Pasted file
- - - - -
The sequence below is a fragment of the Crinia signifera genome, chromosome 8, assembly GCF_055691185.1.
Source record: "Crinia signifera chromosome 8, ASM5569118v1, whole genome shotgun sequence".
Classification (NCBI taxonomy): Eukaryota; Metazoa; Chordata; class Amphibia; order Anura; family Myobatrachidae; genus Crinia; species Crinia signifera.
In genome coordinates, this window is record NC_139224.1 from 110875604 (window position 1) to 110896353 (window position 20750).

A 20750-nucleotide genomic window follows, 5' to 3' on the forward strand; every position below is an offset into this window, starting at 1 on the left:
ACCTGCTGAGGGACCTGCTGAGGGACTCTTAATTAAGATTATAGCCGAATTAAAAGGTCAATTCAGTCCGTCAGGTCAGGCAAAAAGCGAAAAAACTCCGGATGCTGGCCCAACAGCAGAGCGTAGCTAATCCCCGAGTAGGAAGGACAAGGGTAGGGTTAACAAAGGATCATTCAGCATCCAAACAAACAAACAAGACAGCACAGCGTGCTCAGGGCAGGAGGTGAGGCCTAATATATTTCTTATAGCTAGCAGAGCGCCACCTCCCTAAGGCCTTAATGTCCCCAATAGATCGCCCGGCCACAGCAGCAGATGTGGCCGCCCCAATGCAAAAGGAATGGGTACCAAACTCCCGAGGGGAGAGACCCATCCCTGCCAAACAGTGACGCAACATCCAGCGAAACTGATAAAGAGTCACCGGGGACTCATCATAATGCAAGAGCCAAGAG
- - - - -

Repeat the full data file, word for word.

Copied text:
The sequence below is a fragment of the Crinia signifera genome, chromosome 8, assembly GCF_055691185.1.
Source record: "Crinia signifera chromosome 8, ASM5569118v1, whole genome shotgun sequence".
Classification (NCBI taxonomy): Eukaryota; Metazoa; Chordata; class Amphibia; order Anura; family Myobatrachidae; genus Crinia; species Crinia signifera.
In genome coordinates, this window is record NC_139224.1 from 110875604 (window position 1) to 110896353 (window position 20750).

A 20750-nucleotide genomic window follows, 5' to 3' on the forward strand; every position below is an offset into this window, starting at 1 on the left:
ACCTGCTGAGGGACCTGCTGAGGGACTCTTAATTAAGATTATAGCCGAATTAAAAGGTCAATTCAGTCCGTCAGGTCAGGCAAAAAGCGAAAAAACTCCGGATGCTGGCCCAACAGCAGAGCGTAGCTAATCCCCGAGTAGGAAGGACAAGGGTAGGGTTAACAAAGGATCATTCAGCATCCAAACAAACAAACAAGACAGCACAGCGTGCTCAGGGCAGGAGGTGAGGCCTAATATATTTCTTATAGCTAGCAGAGCGCCACCTCCCTAAGGCCTTAATGTCCCCAATAGATCGCCCGGCCACAGCAGCAGATGTGGCCGCCCCAATGCAAAAGGAATGGGTACCAAACTCCCGAGGGGAGAGACCCATCCCTGCCAAACAGTGACGCAACATCCAGCGAAACTGATAAAGAGTCACCGGGGACTCATCATAATGCAAGAGCCAAGAG